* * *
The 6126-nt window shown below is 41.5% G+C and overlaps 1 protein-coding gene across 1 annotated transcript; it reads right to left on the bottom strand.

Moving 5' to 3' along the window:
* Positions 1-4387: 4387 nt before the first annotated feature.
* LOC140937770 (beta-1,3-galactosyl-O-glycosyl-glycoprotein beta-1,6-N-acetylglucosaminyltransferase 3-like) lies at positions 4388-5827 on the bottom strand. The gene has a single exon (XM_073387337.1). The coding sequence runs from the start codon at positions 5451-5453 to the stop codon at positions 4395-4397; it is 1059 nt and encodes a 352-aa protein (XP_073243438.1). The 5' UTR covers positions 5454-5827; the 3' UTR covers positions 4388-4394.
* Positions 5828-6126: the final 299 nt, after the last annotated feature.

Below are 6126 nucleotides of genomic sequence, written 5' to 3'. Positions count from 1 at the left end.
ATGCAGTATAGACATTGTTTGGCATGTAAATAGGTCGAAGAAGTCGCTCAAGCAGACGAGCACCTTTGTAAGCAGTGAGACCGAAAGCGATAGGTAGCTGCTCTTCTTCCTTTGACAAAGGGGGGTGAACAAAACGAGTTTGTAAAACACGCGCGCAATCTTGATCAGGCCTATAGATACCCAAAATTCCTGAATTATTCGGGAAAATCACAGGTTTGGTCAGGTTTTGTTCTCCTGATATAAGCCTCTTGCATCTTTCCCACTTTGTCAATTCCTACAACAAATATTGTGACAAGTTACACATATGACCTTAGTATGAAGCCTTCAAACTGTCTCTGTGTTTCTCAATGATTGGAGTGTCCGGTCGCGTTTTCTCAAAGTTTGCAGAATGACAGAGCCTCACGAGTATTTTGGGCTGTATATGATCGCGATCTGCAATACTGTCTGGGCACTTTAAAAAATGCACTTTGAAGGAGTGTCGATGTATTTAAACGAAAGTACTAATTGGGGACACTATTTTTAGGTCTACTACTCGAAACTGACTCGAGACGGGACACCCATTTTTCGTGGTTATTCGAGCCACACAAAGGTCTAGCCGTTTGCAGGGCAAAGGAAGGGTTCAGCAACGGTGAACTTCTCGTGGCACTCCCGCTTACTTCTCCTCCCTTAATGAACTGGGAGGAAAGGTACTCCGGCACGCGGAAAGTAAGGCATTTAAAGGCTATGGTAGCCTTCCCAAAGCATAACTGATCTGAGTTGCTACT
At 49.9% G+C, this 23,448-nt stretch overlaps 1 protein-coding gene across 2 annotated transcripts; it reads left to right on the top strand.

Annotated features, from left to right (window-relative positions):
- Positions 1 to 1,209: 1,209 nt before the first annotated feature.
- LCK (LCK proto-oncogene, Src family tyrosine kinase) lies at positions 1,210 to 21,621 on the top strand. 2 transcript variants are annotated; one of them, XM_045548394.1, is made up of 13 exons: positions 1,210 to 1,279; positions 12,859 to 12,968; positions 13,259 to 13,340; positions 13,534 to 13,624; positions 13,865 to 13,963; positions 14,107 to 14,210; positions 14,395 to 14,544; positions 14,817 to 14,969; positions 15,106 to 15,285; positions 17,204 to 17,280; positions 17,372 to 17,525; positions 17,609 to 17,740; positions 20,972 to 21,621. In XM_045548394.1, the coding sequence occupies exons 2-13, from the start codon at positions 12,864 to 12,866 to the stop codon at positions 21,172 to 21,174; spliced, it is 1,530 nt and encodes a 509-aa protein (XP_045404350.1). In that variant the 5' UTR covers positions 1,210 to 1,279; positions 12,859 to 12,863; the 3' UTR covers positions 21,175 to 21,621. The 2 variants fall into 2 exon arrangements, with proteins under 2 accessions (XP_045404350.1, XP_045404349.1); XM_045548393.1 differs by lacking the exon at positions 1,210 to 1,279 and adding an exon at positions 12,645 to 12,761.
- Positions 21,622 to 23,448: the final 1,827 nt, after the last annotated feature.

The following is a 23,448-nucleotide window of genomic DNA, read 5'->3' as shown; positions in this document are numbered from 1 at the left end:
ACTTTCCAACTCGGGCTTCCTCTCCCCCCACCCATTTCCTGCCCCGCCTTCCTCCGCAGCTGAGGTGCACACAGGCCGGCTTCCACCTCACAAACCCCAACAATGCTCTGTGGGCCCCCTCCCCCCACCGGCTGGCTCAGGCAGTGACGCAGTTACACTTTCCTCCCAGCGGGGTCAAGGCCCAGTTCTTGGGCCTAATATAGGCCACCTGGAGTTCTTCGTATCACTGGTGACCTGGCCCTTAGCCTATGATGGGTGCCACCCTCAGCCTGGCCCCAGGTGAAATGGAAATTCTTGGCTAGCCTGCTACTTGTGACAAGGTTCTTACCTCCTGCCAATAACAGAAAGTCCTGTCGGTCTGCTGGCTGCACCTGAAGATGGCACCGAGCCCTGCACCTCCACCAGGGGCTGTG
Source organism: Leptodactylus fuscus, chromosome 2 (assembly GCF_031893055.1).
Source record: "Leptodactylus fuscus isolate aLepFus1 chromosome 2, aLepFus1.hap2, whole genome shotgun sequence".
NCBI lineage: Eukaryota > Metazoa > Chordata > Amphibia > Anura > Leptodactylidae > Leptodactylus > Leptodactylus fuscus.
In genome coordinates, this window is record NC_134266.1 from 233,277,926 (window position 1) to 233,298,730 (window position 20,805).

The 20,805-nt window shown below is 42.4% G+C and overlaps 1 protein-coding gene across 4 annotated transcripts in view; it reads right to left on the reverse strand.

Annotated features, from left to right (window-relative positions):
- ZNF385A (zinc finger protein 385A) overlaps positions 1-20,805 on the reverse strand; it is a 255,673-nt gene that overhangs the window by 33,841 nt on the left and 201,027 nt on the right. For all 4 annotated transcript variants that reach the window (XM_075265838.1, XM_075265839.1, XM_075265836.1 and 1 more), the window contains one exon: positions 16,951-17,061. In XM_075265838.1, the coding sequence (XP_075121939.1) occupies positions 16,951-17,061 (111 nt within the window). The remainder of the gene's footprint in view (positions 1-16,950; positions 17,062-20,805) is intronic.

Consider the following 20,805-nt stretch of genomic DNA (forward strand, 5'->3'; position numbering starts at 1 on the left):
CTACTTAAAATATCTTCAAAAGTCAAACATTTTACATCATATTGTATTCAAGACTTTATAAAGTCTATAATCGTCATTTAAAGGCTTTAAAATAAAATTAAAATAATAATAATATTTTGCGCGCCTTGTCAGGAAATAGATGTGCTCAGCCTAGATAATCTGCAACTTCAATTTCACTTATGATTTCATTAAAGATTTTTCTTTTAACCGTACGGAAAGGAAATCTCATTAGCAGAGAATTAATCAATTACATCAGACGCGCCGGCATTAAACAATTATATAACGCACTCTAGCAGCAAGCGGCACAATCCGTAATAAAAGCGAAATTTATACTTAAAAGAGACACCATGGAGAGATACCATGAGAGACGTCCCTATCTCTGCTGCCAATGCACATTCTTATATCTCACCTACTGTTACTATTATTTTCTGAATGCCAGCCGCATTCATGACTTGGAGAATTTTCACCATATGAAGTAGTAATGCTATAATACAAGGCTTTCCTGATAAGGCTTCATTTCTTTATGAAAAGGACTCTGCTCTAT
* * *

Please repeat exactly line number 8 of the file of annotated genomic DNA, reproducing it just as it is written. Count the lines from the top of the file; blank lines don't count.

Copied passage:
At 49.9% G+C, this 23,448-nt stretch overlaps 1 protein-coding gene across 2 annotated transcripts; it reads left to right on the top strand.